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Florida Prison System Ordered to Provide Kosher Meals

Florida Prison System Ordered to Provide Kosher Meals

 

A U.S. District Court has ordered the Florida Department of Corrections (FDOC) to begin serving kosher meals to hundreds of Jewish prisoners, following legal challenges after the FDOC discontinued its kosher meal program in 2007. Additionally, an Islamic advocacy group has warned that it is prepared to file suit if the FDOC fails to provide halal food to Muslim prisoners.

The legal fight for kosher meals began in September 2010 when Florida state prisoner Bruce Rich, an Orthodox Jew, filed a complaint in federal court under the Religious Land Use and Institutionalized Persons Act (RLUIPA), claiming the FDOC’s refusal to provide a kosher diet violated his right to practice his religion.

At the time, Florida prisons offered three main diets: 1) the master menu, 2) an alternate entree with a non-meat substitute and 3) vegan meals. None were kosher. The FDOC also provides therapeutic diets prescribed by a doctor and had previously eliminated all pork and pork products from prison meals.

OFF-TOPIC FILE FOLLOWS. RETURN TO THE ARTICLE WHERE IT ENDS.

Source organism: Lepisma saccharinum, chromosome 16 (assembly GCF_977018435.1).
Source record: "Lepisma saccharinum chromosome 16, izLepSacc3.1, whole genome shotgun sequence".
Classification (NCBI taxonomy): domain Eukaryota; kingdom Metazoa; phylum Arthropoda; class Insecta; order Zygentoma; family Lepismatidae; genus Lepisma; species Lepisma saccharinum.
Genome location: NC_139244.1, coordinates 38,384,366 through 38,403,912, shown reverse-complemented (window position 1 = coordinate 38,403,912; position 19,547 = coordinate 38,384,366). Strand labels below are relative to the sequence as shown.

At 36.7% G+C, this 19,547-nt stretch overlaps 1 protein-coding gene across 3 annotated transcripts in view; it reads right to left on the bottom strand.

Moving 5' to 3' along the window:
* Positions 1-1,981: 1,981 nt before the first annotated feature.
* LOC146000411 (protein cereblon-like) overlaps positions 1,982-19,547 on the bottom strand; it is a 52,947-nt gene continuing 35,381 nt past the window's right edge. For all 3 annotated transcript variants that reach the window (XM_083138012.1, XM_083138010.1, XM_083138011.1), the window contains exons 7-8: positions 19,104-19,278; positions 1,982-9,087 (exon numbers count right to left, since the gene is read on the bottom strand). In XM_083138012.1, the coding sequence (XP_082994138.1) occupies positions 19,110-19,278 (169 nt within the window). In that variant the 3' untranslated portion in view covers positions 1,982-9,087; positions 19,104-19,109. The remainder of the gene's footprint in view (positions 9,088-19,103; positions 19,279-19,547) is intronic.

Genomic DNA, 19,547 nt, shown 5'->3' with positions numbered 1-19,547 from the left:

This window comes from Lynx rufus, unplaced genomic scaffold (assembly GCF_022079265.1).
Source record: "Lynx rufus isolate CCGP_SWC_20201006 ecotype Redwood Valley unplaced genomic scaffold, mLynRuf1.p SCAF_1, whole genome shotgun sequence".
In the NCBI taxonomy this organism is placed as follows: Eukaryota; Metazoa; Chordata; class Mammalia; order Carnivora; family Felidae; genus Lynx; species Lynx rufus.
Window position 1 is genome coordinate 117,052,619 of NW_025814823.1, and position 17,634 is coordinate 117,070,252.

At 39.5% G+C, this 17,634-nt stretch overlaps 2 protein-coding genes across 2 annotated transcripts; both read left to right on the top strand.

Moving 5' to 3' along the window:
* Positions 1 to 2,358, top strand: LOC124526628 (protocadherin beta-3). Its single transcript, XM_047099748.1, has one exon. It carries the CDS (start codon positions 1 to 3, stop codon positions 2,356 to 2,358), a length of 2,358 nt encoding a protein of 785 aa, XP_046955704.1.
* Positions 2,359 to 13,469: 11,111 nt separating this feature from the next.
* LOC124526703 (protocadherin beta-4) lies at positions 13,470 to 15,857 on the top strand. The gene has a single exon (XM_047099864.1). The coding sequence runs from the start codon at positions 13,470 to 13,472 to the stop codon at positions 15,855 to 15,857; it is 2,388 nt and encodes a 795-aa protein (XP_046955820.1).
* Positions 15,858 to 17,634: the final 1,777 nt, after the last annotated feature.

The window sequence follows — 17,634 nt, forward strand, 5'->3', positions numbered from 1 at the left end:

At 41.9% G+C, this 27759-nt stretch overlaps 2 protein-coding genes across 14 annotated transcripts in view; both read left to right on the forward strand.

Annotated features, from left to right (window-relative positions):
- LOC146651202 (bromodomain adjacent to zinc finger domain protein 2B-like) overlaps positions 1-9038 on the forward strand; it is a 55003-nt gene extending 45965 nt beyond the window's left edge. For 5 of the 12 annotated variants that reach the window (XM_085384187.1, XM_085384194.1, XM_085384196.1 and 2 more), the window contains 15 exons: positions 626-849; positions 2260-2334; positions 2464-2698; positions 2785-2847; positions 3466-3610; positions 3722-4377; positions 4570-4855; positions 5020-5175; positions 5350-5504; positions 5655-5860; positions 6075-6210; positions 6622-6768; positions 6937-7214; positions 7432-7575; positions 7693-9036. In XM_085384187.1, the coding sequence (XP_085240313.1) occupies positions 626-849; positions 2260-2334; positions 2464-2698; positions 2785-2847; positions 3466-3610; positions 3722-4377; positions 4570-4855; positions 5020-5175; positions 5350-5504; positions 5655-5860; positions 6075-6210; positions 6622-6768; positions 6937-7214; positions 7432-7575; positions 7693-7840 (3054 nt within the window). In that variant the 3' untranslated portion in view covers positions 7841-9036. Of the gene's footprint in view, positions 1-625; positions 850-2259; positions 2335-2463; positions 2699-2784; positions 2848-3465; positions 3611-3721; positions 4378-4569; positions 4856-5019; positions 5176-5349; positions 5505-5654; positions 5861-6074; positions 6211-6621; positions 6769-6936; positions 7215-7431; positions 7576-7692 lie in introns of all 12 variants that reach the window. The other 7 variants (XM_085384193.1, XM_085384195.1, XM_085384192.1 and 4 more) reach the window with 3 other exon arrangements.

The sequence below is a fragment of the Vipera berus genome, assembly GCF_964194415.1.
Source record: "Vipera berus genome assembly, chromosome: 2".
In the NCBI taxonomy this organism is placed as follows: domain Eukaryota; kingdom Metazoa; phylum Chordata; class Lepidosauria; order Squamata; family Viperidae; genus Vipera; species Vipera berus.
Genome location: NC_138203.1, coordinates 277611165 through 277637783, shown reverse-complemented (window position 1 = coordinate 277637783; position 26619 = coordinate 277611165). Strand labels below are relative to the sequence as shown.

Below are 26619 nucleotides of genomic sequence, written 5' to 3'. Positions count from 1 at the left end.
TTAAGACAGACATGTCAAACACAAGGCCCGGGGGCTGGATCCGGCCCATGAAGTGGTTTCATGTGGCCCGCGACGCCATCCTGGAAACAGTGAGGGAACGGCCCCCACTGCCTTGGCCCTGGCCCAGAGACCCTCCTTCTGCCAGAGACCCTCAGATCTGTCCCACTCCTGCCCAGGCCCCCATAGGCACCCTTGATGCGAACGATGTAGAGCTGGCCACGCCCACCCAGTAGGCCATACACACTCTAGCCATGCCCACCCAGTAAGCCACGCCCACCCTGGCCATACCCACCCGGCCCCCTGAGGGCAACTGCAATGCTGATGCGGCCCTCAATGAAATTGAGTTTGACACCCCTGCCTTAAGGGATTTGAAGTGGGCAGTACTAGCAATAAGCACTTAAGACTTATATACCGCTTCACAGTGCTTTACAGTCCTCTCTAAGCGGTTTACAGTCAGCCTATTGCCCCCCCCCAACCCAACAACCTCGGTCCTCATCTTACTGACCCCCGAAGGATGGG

The U.S. Department of Justice (DOJ) joined the fray in August 2012, filing a lawsuit against the FDOC that alleged the state was in violation of RLUIPA by failing to accommodate prisoners’ requests for kosher meals.

A federal district court granted the DOJ’s motion for a preliminary injunction on December 6, 2013, ordering Florida prison officials to begin serving kosher meals by July 1, 2014.

The state had previously announced it would begin providing kosher meals, and that a Religious Diet Program would start in April 2013 at the Union Correctional Institution, where Rich was housed, then be implemented statewide in September 2013. However, the rollout of the program was delayed.

Under the Religious Diet Program, the FDOC was to provide certified pre-packaged kosher foods to prisoners whose religious dietary needs cannot be satisfied by other meal options. Prisoners must first pass a religious sincerity test, which includes “‘eat[ing] from the alternate entree or vegan meal pattern’ for up to ninety days.”

The FDOC argued that its Religious Diet Program mooted the legal challenges related to kosher meals, but the Eleventh Circuit disagreed in a May 2013 decision in Rich’s case. The appellate court noted that the FDOC’s policy change came “late in the game,” and only after Rich had filed his brief and after the DOJ filed suit.